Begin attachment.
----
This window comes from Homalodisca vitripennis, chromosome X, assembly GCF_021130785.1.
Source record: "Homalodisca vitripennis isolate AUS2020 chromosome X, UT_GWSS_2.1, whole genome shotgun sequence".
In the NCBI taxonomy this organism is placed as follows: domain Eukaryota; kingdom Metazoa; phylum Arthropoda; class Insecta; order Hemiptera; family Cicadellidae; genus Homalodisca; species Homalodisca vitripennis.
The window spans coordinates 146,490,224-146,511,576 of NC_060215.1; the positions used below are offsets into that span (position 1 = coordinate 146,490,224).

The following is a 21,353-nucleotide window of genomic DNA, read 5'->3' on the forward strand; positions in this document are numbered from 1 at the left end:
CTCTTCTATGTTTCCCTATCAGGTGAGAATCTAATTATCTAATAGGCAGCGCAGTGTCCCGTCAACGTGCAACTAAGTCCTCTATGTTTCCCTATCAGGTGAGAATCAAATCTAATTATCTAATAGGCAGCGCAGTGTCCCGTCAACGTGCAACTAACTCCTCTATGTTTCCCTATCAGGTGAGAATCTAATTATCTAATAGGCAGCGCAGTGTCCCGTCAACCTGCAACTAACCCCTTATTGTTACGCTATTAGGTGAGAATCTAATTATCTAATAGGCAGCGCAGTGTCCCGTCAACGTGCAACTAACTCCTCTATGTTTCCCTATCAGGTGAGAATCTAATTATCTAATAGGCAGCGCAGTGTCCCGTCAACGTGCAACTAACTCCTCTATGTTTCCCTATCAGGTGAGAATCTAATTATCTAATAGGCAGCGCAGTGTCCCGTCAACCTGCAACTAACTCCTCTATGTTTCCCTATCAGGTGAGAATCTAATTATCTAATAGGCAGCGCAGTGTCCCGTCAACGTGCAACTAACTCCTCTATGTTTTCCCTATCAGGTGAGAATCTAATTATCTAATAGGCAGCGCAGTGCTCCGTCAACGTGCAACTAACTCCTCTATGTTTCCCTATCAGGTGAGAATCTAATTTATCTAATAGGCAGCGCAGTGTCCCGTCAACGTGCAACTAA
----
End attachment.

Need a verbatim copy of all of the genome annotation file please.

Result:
This window comes from Homalodisca vitripennis, chromosome X, assembly GCF_021130785.1.
Source record: "Homalodisca vitripennis isolate AUS2020 chromosome X, UT_GWSS_2.1, whole genome shotgun sequence".
In the NCBI taxonomy this organism is placed as follows: domain Eukaryota; kingdom Metazoa; phylum Arthropoda; class Insecta; order Hemiptera; family Cicadellidae; genus Homalodisca; species Homalodisca vitripennis.
The window spans coordinates 146,490,224-146,511,576 of NC_060215.1; the positions used below are offsets into that span (position 1 = coordinate 146,490,224).

The following is a 21,353-nucleotide window of genomic DNA, read 5'->3' on the forward strand; positions in this document are numbered from 1 at the left end:
CTCTTCTATGTTTCCCTATCAGGTGAGAATCTAATTATCTAATAGGCAGCGCAGTGTCCCGTCAACGTGCAACTAAGTCCTCTATGTTTCCCTATCAGGTGAGAATCAAATCTAATTATCTAATAGGCAGCGCAGTGTCCCGTCAACGTGCAACTAACTCCTCTATGTTTCCCTATCAGGTGAGAATCTAATTATCTAATAGGCAGCGCAGTGTCCCGTCAACCTGCAACTAACCCCTTATTGTTACGCTATTAGGTGAGAATCTAATTATCTAATAGGCAGCGCAGTGTCCCGTCAACGTGCAACTAACTCCTCTATGTTTCCCTATCAGGTGAGAATCTAATTATCTAATAGGCAGCGCAGTGTCCCGTCAACGTGCAACTAACTCCTCTATGTTTCCCTATCAGGTGAGAATCTAATTATCTAATAGGCAGCGCAGTGTCCCGTCAACCTGCAACTAACTCCTCTATGTTTCCCTATCAGGTGAGAATCTAATTATCTAATAGGCAGCGCAGTGTCCCGTCAACGTGCAACTAACTCCTCTATGTTTTCCCTATCAGGTGAGAATCTAATTATCTAATAGGCAGCGCAGTGCTCCGTCAACGTGCAACTAACTCCTCTATGTTTCCCTATCAGGTGAGAATCTAATTTATCTAATAGGCAGCGCAGTGTCCCGTCAACGTGCAACTAA